Other common manipulative tactics include attempting to convince the partner that the violent behaviour is his way of showing love and concern, or even blaming the partner for being the cause of the violent behaviour. 

Barriers to Help

Sadly, many in the gay community still do not believe that someone will be abused or hurt by a same-sex partner. Many think that it is as easy as fighting back or walking out.

There are survivors who are afraid that by revealing their abusive experience, they are also exposing their sexual orientation and same-sex relationship to others. This has much to do with a general lack of awareness about partner violence in the gay community, which may also explain why many survivors do not see the need to seek help, are unaware of where to go for support, or feel embarrassed to reach out.

It is also a common misconception that it needs to be physical for it to be considered as violence. Sometimes, even the victims get confused with whether the violence is an acceptable part of their relationship, or they are just being too sensitive. For example, in cases of sexual violence, the abused partner may think it is just part of role-playing in bed, even though consent was not given.

Offering & Getting Help

It is important that concerned family members and friends adopt different approaches toward helping survivors and perpetrators.

For the survivor:

  •  Offer a listening ear
  •  Assure them it is not their fault that their partner used violence on them
  •  Encourage them to talk to someone, such as a professional, to help with their issues
  •  Check in on them regarding their safety
  •  Invite them to call you in case of an emergency
  •  Offer to call the police for help when there is danger

For the perpetrator:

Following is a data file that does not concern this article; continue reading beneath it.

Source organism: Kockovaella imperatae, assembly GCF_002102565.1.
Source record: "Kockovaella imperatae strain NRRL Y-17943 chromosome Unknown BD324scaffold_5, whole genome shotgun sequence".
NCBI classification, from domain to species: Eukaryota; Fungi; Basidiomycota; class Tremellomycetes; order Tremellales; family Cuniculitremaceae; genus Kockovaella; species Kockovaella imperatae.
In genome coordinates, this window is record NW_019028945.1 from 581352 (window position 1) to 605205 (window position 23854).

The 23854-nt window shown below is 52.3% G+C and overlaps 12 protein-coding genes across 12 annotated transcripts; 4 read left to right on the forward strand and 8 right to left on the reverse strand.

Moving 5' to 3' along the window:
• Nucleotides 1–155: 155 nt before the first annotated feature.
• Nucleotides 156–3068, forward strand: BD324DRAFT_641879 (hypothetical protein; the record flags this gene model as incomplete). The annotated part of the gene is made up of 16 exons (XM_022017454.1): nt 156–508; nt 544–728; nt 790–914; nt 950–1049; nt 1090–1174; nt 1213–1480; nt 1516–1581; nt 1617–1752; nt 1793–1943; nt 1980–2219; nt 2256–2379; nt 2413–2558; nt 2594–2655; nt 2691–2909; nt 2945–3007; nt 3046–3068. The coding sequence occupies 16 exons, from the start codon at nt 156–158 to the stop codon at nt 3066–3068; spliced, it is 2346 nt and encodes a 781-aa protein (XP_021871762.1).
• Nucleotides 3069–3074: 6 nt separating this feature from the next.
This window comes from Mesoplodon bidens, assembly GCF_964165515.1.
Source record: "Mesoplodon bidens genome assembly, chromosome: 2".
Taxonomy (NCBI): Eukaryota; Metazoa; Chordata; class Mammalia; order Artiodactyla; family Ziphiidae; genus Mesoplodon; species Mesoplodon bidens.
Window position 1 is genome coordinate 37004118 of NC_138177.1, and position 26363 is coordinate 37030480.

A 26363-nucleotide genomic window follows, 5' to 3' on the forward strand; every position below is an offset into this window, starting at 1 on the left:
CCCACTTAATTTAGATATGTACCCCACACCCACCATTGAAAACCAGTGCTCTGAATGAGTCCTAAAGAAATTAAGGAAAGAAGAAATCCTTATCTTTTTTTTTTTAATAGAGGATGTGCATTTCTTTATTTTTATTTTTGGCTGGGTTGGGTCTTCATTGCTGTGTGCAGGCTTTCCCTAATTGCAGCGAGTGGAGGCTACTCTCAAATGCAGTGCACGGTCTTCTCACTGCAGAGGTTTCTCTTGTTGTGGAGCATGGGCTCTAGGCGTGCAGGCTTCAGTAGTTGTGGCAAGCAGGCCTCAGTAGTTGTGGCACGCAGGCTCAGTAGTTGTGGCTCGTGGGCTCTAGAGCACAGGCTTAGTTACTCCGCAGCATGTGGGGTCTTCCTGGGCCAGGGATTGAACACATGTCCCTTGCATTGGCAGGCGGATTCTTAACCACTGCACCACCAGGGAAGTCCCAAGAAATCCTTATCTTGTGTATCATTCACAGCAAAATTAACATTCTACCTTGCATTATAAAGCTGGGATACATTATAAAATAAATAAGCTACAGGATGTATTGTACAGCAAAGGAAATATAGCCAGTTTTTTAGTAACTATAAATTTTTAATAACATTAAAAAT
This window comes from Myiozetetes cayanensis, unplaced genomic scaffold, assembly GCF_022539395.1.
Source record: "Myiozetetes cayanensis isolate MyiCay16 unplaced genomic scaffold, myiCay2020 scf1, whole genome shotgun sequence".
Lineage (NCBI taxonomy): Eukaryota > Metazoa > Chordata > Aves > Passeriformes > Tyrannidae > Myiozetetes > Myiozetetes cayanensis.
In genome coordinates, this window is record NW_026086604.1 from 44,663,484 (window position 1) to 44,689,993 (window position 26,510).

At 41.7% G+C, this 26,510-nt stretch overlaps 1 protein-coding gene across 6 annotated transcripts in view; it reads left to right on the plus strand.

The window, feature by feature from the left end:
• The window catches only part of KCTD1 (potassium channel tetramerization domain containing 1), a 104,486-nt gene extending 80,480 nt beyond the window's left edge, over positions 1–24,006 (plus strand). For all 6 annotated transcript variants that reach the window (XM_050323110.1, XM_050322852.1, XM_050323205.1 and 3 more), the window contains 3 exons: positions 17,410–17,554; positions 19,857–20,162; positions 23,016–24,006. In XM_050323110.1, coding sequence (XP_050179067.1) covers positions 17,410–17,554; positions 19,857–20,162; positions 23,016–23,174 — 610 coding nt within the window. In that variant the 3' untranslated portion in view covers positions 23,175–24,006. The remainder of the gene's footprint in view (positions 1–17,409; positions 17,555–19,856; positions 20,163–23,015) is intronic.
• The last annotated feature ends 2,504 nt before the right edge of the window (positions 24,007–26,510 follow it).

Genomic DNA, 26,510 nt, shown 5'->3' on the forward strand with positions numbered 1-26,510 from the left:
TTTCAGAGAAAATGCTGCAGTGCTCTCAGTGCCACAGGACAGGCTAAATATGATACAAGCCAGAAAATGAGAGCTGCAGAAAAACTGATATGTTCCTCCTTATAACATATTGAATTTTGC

•  Let them know that they should seek professional help with their issues
  •  Encourage them to work on using other ways of resolving their issues
  •  Provide a listening ear, but do not condone their abusive actions, or agree with what they are doing as being right.

If you are reading this, and find yourself in a situation where you feel unsafe, because there is violence or you’re being abused, please know that you are not alone.

You can do the following: 

  1. Tell someone that you trust about what is going on. This could be a friend, colleague or relative. Create a code or signal with this person to alert them when you are in danger. 
  2. Develop an escape plan from your partner in case he becomes violent.
  3. Keep a list of important numbers with you, saved into your phone. These numbers may include the close friends, crisis hotlines and the police.
  4. Keep a record of the violence, such as photos of the physical injuries or a diary of what happened. When you’re ready to press charges, these may be used as evidence. 
  5. Approach a helping professional - social worker or counsellor - should you want to speak about your situation.

You can reach out to Oogachaga counselling services for support or more information here in this brochure for men and women.